Last week Mark Kaelin let the recriminations from family and friends about how much he was going to spend on a new gaming PC get to him. He ordered a nicely specked gaming rig from CyberPower PC, a boutique PC builder that was selling the configured system for about $800 less than Alienware, his traditional vendor of choice. Big mistake.
I don't consider myself to be cheap, but I do like to save a few bucks when I can. However, time and time again I have been bludgeoned and left bloodied by the concept that you get what you pay for. Unfortunately, this past week I forgot those lessons and broke a long-standing promise to myself. I say unfortunately because I am paying for it now.
Several years ago I promised myself I would not compromise on certain things just to save a few measly dollars because in the end I would just end up frustrated, unsatisfied, poorer, or on the rare occasion, all three.
Beer and PCs
Some of the things on that list might strike you as strange, beer for example. I don't buy Bud Light or Miller Lite or any other beer that has no taste. If I want what they offer I'll get a glass of tap water. My beer needs these days tend toward full flavorful experiences that have some substance.
Other things on this list, however, might make more sense to you — big ticket items like a new personal computer. As a PC gamer, my computer purchases tend to make normal people squirm when they learn the price tag. The last three gaming machines I purchased all topped $3000, which I paid happily for the latest features.
Gaming is my hobby. Some people pay $4000 for a vacation; I stay home and play games. Some people pay $4000 for equipment to climb rocks, I play video games. I make no excuses and I don't pass judgment on other past times.
Besides, it is important to get well out in front of the normal curve when I purchase a gamming rig because that way I can make it three years before my next purchase. That is my product life cycle.
Many years ago I tried to cut corners on a new PC and went to a local mom and pop shop and ordered parts to make my own gaming rig. I had done this before so I thought I was prepared, but something went wrong and I spent months battling with vendors, so-called experts, and everyone in between over what was wrong with my self-built rig. It turned out to be a bad stick of RAM — something I couldn't test for and something none of my "experts" considered. So at the end I was left with a bad stick of RAM, three motherboards, two cases, higher blood pressure, and a splitting headache. From that point on I decided no more skimping.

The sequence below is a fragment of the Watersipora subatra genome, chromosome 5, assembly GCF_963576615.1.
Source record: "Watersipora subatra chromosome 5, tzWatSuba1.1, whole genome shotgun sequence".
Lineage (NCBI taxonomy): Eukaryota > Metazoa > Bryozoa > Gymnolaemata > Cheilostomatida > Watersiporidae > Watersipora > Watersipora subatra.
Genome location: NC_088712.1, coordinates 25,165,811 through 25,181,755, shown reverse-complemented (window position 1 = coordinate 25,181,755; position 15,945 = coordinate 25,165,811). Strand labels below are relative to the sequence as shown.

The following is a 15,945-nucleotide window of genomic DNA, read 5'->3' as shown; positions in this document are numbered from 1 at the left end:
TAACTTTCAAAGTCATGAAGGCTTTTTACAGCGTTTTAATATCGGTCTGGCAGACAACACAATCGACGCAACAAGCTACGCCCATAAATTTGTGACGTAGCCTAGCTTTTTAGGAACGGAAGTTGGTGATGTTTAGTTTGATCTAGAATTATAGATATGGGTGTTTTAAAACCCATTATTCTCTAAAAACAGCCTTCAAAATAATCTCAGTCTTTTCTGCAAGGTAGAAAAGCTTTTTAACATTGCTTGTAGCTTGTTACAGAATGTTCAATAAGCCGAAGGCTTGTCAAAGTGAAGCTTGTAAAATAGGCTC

At least until last week, because that's when I let the recriminations from family and friends about how much I was going to spend on a new gaming PC get to me. I ordered a nicely specked gaming rig from CyberPower PC, a boutique PC builder that was selling the configured system for about $800 less than Alienware, my traditional vendor of choice. The PC was dead on arrival.
There was enough power to the motherboard for the unnecessary blue LEDs to light up, but not enough to boot the video cards or spin the hard drives. So I called their Techsupport and I got a young man who called himself Mike. Of course, Mike lived in Asia somewhere and had trouble with the English language.
Mike had me do this MacGyver maneuver where I stuck one end of a paper clip into the hole where the green wire connected to the motherboard power connector and the other end into any hole on the motherboard connector where a black wire was connected. The power supply fan motor kicked on and Mike declared that my motherboard was fried during shipping. I don't know, maybe that's all MacGyver would need to diagnose the problem. It was enough for Mike.
Then he said he was going to send me a new motherboard and all I would have to do is replace the old one with the new one; like I have a day to kill re-building a PC that I paid them to put together. But what if that doesn't work then what? Am I going to need to get some duct tape and a tube of tooth paste next?
I think maybe it is time to send the whole mess back to CyberPower and call my pals over at Alienware. And to my family and friends, yes I am going to spend close to $4000 on a computer — get over it.PS Technical Support at CyberPower called me shortly after I posted this to suggest that my replacing the motherboard was probably not the best strategy. I am sending the whole thing back to them and they are supposed to fix it and send it back. At the the least the technical people seem to be on the ball. I'll keep my fingers crossed for a working PC in early December.